Research suggests much of the Ediacara biota fed through either osmotrophy or suspension feeding. Organisms that use osmotrophy passively consume organic materials, while suspension feeders use water flow, their structures, and their surrounding community to obtain nutrients. (Muscles, oysters, and jellyfish are a few examples of suspension feeders.)
Based on the Ernietta fossils, the researchers hypothesized that these creatures predominantly used suspension feeding, as suspension feeders commonly live in clusters. “Suspension feeding is a widespread and incredibly important animal behavior in modern oceans. If we can pinpoint that Ernietta were indeed suspension feeding, that lends a bit more credit that a lot of other Ediacara biota were capable of suspension feeding as well, and shows us that these sophisticated feeding behaviors evolved much earlier than we thought,” said Gibson.
First, the researchers analyzed fluid flow around a model of an individual Ernietta organism using CFD simulation. In doing so, they observed that there was “consistent and strong recirculation within the central cavity of the organism, regardless of the burial depth, current velocity, and orientation with respect to flow, as expected if Ernietta was a suspension feeder.” (Ref. 1) Based on these results, the researchers concluded that Ernietta obtained most of their nutrients in their central cavity.
Next, they subjected variable water flow around clumped and well-spaced communities of Ernietta models living up- and downstream. From these simulations, the researchers inferred that these clusters worked together to manipulate water flow, ensure sufficient nutrients for all, and export waste away from their community. “The idea that we could actually reconstruct how these organisms may have been affecting one another 550 million years ago is an astounding thing for us,” said Gibson.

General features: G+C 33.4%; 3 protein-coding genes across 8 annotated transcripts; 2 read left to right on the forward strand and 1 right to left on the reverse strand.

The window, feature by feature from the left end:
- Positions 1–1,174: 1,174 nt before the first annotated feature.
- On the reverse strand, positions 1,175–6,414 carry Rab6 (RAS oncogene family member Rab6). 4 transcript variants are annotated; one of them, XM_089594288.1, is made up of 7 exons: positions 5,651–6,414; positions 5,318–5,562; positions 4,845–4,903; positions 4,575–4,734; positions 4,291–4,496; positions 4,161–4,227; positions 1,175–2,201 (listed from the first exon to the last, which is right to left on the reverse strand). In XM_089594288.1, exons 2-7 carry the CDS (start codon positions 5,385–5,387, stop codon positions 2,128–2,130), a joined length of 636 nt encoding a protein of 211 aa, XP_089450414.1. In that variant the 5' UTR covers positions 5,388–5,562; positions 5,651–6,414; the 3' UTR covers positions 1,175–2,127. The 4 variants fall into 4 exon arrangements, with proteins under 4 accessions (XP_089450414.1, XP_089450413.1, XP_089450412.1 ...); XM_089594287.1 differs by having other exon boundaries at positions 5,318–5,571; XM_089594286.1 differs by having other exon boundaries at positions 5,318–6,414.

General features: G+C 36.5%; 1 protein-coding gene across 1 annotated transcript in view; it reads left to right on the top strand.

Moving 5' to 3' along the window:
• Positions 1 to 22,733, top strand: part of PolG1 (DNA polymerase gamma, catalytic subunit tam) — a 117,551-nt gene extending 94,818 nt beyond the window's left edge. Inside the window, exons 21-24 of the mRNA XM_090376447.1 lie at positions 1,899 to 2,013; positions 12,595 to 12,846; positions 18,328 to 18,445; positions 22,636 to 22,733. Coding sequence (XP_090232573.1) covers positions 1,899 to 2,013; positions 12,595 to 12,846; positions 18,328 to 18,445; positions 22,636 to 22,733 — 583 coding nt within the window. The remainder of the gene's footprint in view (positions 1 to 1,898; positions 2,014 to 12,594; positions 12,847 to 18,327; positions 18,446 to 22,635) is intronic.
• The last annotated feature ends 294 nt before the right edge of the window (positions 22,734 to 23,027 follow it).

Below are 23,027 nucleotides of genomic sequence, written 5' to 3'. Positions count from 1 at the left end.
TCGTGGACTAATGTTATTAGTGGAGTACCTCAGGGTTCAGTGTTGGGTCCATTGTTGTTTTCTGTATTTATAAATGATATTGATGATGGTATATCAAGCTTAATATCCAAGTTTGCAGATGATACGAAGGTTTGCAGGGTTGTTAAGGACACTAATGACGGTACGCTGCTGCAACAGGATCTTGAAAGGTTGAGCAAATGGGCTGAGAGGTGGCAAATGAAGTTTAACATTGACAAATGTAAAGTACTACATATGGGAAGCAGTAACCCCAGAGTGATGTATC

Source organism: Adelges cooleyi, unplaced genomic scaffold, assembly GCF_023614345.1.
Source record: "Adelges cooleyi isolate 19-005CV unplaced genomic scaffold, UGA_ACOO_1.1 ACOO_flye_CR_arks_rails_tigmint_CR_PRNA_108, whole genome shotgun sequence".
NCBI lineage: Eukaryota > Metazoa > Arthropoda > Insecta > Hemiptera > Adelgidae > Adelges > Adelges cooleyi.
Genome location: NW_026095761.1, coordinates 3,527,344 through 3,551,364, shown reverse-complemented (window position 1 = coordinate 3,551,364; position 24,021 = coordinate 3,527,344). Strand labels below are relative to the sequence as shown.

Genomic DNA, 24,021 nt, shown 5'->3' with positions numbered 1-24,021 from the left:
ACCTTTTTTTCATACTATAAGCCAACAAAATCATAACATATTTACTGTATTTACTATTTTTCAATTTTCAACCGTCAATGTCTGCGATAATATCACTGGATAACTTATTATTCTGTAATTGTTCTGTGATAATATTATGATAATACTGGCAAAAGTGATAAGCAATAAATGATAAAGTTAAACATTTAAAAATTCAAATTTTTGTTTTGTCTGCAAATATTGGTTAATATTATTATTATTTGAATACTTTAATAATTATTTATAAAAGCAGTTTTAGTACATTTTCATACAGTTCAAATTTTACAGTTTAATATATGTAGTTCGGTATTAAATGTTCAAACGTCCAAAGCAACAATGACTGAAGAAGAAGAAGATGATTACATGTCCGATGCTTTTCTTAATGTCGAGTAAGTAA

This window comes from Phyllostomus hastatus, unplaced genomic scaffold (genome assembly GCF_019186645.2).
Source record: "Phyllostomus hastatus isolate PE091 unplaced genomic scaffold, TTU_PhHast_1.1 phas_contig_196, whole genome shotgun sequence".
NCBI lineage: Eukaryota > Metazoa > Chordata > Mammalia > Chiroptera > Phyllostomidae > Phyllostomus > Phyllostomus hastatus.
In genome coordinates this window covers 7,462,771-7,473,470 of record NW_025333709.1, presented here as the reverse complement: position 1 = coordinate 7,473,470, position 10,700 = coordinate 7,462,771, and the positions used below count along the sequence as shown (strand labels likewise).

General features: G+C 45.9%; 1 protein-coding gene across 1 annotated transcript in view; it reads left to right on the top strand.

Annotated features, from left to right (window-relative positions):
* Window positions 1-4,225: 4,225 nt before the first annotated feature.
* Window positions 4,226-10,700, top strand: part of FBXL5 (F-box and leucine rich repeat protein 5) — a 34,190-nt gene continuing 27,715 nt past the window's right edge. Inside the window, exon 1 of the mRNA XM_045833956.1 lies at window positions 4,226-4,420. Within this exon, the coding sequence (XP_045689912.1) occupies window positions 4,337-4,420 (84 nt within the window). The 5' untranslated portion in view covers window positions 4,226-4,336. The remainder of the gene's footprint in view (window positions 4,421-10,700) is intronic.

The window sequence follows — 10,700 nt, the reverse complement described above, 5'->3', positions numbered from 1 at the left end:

CFD simulation results in horizontal (left) and vertical (right) cross sections for a single Ernietta model (top), a well-spaced population of Ernietta models (middle), and a clumped population of Ernietta models (bottom). Note: All models are oriented parallel to the flow with a moderate burial depth. In addition, all simulations were performed with an inlet velocity of 0.2 m/s. Copyright © B. M. Gibson et al., from their paper, “Gregarious suspension feeding in a modular Ediacaran organism”.
Overall, this work indicates that Ernietta were suspension feeders that lived in tight-knit populations. “The more information that we have about the individual groups of organisms alive during the Ediacaran period, the greater the understanding we have about Ediacara biota as a whole,” said Gibson.
Gibson notes that studying ancient organisms, such as Ernietta, is inherently challenging work. Therefore, he believes it is essential to collaborate with a research team that consists of individuals specialized in different areas of expertise when analyzing such organisms. “For this research, I worked with engineers, theoretical fluid mechanists, and people who have been using simulation and designing their own turbulence models for years — and I think we were a better research team for it,” said Gibson.
- Learn more about the research discussed here:
- Read the full research paper: “Gregarious suspension feeding in a modular Ediacaran organism“
- Check out a related Phys.org article
- Learn about other ways researchers are using simulation to investigate underwater organisms:
- B. M. Gibson et al., “Gregarious suspension feeding in a modular Ediacaran organism”, Science Advances, vol. 5, no. 6, 2019.